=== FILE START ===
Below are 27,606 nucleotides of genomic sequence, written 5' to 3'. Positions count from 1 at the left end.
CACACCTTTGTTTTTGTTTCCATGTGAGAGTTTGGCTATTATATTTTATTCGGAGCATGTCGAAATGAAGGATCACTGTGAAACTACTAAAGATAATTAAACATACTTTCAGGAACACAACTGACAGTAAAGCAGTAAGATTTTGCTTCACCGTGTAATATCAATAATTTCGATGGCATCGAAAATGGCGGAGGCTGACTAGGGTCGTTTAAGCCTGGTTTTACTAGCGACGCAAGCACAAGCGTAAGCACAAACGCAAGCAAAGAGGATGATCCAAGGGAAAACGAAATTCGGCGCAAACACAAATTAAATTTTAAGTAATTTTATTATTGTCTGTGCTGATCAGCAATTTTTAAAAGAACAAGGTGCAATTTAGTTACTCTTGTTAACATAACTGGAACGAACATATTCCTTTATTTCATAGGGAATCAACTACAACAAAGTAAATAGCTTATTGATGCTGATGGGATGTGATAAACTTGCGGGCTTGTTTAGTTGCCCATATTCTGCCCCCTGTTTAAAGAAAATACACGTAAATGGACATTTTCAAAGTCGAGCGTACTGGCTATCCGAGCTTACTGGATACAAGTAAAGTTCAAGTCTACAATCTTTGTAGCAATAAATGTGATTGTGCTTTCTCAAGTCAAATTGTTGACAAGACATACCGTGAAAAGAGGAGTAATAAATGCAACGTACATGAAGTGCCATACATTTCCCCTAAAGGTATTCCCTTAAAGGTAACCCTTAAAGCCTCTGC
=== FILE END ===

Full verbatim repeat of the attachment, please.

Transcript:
Below are 27,606 nucleotides of genomic sequence, written 5' to 3'. Positions count from 1 at the left end.
CACACCTTTGTTTTTGTTTCCATGTGAGAGTTTGGCTATTATATTTTATTCGGAGCATGTCGAAATGAAGGATCACTGTGAAACTACTAAAGATAATTAAACATACTTTCAGGAACACAACTGACAGTAAAGCAGTAAGATTTTGCTTCACCGTGTAATATCAATAATTTCGATGGCATCGAAAATGGCGGAGGCTGACTAGGGTCGTTTAAGCCTGGTTTTACTAGCGACGCAAGCACAAGCGTAAGCACAAACGCAAGCAAAGAGGATGATCCAAGGGAAAACGAAATTCGGCGCAAACACAAATTAAATTTTAAGTAATTTTATTATTGTCTGTGCTGATCAGCAATTTTTAAAAGAACAAGGTGCAATTTAGTTACTCTTGTTAACATAACTGGAACGAACATATTCCTTTATTTCATAGGGAATCAACTACAACAAAGTAAATAGCTTATTGATGCTGATGGGATGTGATAAACTTGCGGGCTTGTTTAGTTGCCCATATTCTGCCCCCTGTTTAAAGAAAATACACGTAAATGGACATTTTCAAAGTCGAGCGTACTGGCTATCCGAGCTTACTGGATACAAGTAAAGTTCAAGTCTACAATCTTTGTAGCAATAAATGTGATTGTGCTTTCTCAAGTCAAATTGTTGACAAGACATACCGTGAAAAGAGGAGTAATAAATGCAACGTACATGAAGTGCCATACATTTCCCCTAAAGGTATTCCCTTAAAGGTAACCCTTAAAGCCTCTGC